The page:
In a separate Aberdeen study (the CFO’s Agenda for Global Trade Benchmark Report), Beth Enslow concluded, “A $1 billion company can free $10 million to $40 million in cash by better controlling its basic global trade processes.” How large is the opportunity for your company?

Have you ever wondered … ?

  • How effective are my global trade operations?
  • Is there a way to effectively measure its performance?
  • How much does it contribute to or detract from the company’s bottom line?
  • What are my competitors doing?
  • Are others using global trade to a competitive advantage?

“Global Trade Measurement: Driving Supply Chain Optimization” is APQC’s newest consortium benchmarking study designed to answer these questions and give executives the measures and metrics needed to assess current performance and implement strategic changes to tap the vast opportunities that lie in global trade process optimization.

The study was developed with the collective intelligence of your peers. GDM and APQC used a collaborative process called “voice of the customer” interviews to compile the thoughts and expertise of leading trade professionals. Over a recent four week period, we conducted 15 interviews with trade professionals from a wide variety of industries and experience. Many represented well-known Fortune 500 companies that have been struggling to measure performance in their global trade processes. The results of our interviews focused the scope of our study in these primary areas:

  1. Define a strategy to establish collective goals for all global supply chain stakeholders
  2. Map and analyze the global supply chain flow (current state)
  3. Identify points of breakdowns
  4. Establish metrics and measurements

APQC’s research follows a disciplined and well-tested four-phased methodology: plan, collect, analyze, and adapt. During the plan phase, the project team reviews research to identify potential best-practice organizations and screens willing organizations to learn about innovative processes or approaches used to measure global trade process performance.

Companies participating as study sponsors will participate in a virtual kickoff meeting to review best-practice candidates and select the organizations that they wish to study as best-practice partners.

In the collect phase, best-practice partners host virtual site visits to address qualitative questions around the study scope areas and to share lessons learned and critical success factors. Additionally, all study participants will complete a quantitative survey. The data is aggregated to provide a gap analysis between the sponsoring organizations and the best-practice partners. APQC has a strong adherence to a Code of Conduct that ensures that all data shared during a research project is kept strictly confidential.

The APQC team, along with the study’s subject matter experts, then analyzes the quantitative and qualitative data and prepares in-depth profiles on each best-practice organization.

The adapt phase of the study includes the Knowledge Transfer Session, the concluding event for the study. This session is an action-packed, face-to-face, interactive meeting open to all study participants and their leadership teams. Events at this session include a networking reception, presentations by the subject matter experts and best-practice organizations, panel discussions, and breakout sessions.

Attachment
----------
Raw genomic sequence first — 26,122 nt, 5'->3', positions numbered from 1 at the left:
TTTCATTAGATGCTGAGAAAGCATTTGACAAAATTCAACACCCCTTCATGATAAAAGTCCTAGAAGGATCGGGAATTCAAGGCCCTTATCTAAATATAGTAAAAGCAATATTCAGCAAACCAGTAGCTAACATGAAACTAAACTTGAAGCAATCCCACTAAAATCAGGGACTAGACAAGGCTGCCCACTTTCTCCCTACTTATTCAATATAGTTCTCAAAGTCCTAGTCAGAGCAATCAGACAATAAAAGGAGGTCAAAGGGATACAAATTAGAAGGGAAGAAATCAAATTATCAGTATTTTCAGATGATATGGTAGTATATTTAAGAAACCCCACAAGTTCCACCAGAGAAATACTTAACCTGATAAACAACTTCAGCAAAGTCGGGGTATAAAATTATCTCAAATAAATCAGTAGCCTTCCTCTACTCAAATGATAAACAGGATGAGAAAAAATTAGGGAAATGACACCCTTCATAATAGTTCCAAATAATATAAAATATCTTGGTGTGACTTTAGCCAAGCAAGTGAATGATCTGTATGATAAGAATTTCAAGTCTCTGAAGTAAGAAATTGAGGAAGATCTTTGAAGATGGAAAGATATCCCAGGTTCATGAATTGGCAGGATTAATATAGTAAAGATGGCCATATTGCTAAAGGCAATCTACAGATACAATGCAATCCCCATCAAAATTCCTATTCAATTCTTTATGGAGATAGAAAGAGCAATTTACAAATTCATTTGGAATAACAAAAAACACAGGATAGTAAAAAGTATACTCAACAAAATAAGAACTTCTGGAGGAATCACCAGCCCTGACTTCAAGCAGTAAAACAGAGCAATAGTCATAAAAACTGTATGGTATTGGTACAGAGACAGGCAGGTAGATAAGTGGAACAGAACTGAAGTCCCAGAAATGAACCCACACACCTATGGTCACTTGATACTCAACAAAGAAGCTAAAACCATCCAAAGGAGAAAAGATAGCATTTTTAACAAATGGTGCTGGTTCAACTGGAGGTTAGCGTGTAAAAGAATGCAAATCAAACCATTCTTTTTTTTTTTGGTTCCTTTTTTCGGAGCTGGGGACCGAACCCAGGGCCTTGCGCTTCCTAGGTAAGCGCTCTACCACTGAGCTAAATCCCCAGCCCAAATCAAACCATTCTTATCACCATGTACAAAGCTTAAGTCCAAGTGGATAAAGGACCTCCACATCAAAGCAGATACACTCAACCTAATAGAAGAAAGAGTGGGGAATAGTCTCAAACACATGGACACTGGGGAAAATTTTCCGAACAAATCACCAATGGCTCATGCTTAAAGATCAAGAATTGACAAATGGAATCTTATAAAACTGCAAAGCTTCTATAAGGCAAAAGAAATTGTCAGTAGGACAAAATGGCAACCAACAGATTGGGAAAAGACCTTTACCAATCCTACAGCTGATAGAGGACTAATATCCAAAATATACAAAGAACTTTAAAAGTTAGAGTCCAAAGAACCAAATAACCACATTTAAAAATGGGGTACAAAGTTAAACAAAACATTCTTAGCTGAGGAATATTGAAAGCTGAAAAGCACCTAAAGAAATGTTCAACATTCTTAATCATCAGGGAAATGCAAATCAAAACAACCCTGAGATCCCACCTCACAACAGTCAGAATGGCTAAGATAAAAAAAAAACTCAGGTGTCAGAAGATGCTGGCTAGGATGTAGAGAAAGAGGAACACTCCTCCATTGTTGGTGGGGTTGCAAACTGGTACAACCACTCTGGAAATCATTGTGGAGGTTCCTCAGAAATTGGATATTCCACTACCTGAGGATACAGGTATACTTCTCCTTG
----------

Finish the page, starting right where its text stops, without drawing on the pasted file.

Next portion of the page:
A previous participant shared this about his experience:

APQC has a high-quality process and is a good value for the money. I have participated in studies with other groups, and APQC’s method is far superior. The ability to see where we sit in relation to other companies and to set a vision of where we want to go has been the most beneficial aspect.
– Patrick Powaser, Occidental Petroleum Corp.

Companies joining this exciting industry study will realize benefits for their staff members who participate as well as for the company itself.

Benefits for Study Participants

  • Learn proven, actionable best practices
  • Gain access to organizations
  • Influence the study’s direction
  • Interact with peers
  • Gain access to world-class knowledge
  • Involve your colleagues, senior executives, and process champions
  • Receive a detailed final report
  • Acquire a set of tools to effect change in your organization

Benefits for Participating Companies include the ability to implement study results and the potential for improved outcomes such as:

  • Accelerate the supply chain
  • Increase corporate profit
  • Decrease cost of goods
  • Improve global trade compliance
  • Drive executive decisions
  • Establish competitive advantage

Key Dates:

Deadline to receive Early-bird discount Aug. 31, 2007
“Meet the sponsors” conference call Sept. 27, 2007
Study kickoff conference call Oct. 24, 2007
Best-practice partner virtual site visits Nov – Dec 2007
Knowledge transfer session in Houston Feb. 27-28, 2008

In addition to GDM providing subject matter expertise and thought leadership during this study, Beth Peterson will also be serving as a Special Adviser. Beth has more than 21 years experience in the logistics and international transportation business, and is a licensed customs broker and CBP ACE Trade Ambassador.

This is your opportunity to make your mark on our industry and make a significant impact on your company. Join this global trade consortium benchmarking study today. For more information please contact Matt Gersper at mattgersper<at>gdmllc<dot>com, or Gerry Swift at gswift<at>apqc<dot>org or visit www.apqc.org/studies/gt.